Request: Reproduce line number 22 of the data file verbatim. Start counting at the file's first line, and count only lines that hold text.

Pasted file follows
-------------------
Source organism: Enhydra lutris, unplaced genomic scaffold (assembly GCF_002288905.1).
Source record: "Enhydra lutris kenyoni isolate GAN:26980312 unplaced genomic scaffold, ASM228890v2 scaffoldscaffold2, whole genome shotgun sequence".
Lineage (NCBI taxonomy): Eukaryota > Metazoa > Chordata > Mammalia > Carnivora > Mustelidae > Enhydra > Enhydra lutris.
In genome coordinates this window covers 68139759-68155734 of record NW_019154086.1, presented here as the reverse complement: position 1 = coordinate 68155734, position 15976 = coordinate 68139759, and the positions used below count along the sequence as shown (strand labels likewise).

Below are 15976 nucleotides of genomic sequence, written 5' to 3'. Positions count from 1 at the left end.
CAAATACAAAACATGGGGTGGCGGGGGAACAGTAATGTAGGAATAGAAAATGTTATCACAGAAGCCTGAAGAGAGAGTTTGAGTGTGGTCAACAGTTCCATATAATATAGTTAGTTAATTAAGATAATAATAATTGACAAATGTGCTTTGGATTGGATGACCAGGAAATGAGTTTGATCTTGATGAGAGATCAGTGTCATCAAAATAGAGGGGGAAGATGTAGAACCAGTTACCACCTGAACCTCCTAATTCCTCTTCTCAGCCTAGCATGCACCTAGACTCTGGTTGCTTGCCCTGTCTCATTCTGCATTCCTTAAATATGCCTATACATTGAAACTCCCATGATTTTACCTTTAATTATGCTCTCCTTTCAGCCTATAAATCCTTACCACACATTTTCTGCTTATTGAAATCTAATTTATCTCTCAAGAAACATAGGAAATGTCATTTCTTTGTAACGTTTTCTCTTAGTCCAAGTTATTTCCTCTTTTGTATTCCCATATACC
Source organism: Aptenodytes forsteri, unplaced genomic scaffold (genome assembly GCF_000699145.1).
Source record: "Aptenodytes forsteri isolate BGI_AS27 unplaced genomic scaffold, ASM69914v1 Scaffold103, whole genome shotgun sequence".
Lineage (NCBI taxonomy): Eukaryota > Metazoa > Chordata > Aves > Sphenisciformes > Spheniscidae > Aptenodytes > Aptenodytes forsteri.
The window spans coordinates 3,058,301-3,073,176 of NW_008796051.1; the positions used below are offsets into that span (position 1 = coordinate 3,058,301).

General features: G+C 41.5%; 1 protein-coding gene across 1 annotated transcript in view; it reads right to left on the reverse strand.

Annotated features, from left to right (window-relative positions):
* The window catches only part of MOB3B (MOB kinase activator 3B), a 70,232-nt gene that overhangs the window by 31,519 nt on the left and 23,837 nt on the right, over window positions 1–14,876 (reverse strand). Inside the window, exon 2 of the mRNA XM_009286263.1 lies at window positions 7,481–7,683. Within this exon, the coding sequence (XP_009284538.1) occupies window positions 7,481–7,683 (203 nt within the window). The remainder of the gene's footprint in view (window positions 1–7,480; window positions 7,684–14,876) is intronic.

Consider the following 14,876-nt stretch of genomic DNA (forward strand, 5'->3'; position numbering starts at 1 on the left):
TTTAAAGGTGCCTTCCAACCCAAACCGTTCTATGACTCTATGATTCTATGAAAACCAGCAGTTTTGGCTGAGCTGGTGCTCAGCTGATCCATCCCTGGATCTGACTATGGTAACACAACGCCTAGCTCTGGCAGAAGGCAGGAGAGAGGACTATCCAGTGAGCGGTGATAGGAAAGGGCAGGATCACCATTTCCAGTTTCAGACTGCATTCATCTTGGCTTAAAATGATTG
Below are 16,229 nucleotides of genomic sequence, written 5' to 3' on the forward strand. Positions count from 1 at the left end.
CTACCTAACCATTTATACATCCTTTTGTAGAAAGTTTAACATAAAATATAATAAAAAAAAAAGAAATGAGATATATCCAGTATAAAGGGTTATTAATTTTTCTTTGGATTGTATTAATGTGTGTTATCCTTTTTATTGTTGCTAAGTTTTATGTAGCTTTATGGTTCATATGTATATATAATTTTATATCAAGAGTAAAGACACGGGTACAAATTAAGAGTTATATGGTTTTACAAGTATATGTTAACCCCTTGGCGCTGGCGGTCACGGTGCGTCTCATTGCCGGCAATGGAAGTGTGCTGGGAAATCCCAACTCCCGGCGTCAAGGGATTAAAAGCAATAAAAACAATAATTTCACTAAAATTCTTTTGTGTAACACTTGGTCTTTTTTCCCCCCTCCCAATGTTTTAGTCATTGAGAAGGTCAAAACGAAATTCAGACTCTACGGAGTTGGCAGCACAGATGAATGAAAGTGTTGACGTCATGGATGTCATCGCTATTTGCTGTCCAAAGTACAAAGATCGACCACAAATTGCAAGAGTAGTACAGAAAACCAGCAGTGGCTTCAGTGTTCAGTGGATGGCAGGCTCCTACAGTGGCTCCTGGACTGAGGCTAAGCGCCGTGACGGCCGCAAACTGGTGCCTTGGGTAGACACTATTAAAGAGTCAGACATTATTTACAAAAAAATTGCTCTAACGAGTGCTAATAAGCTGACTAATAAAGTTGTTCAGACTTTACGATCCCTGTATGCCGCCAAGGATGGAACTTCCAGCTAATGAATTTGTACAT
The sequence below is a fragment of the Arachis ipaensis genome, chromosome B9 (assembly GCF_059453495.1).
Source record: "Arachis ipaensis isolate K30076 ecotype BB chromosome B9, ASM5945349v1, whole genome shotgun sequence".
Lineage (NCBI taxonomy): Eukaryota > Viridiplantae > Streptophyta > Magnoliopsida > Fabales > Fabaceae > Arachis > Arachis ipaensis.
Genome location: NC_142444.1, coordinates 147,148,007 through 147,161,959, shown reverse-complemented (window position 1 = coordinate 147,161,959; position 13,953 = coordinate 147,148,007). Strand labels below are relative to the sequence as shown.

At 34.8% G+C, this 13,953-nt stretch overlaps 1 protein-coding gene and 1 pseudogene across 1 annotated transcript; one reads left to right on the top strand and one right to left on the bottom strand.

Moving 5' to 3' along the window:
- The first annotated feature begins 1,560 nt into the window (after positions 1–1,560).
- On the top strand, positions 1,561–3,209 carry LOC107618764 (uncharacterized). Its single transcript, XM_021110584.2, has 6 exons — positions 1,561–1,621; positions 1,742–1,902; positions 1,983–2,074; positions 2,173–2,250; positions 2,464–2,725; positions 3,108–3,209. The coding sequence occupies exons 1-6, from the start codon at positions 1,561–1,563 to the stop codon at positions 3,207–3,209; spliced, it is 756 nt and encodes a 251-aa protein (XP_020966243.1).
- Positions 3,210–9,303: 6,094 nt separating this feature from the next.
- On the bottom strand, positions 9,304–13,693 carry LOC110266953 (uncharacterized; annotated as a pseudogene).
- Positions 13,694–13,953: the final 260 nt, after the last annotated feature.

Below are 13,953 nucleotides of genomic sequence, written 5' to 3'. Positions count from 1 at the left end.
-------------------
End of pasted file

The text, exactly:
At 34.8% G+C, this 13,953-nt stretch overlaps 1 protein-coding gene and 1 pseudogene across 1 annotated transcript; one reads left to right on the top strand and one right to left on the bottom strand.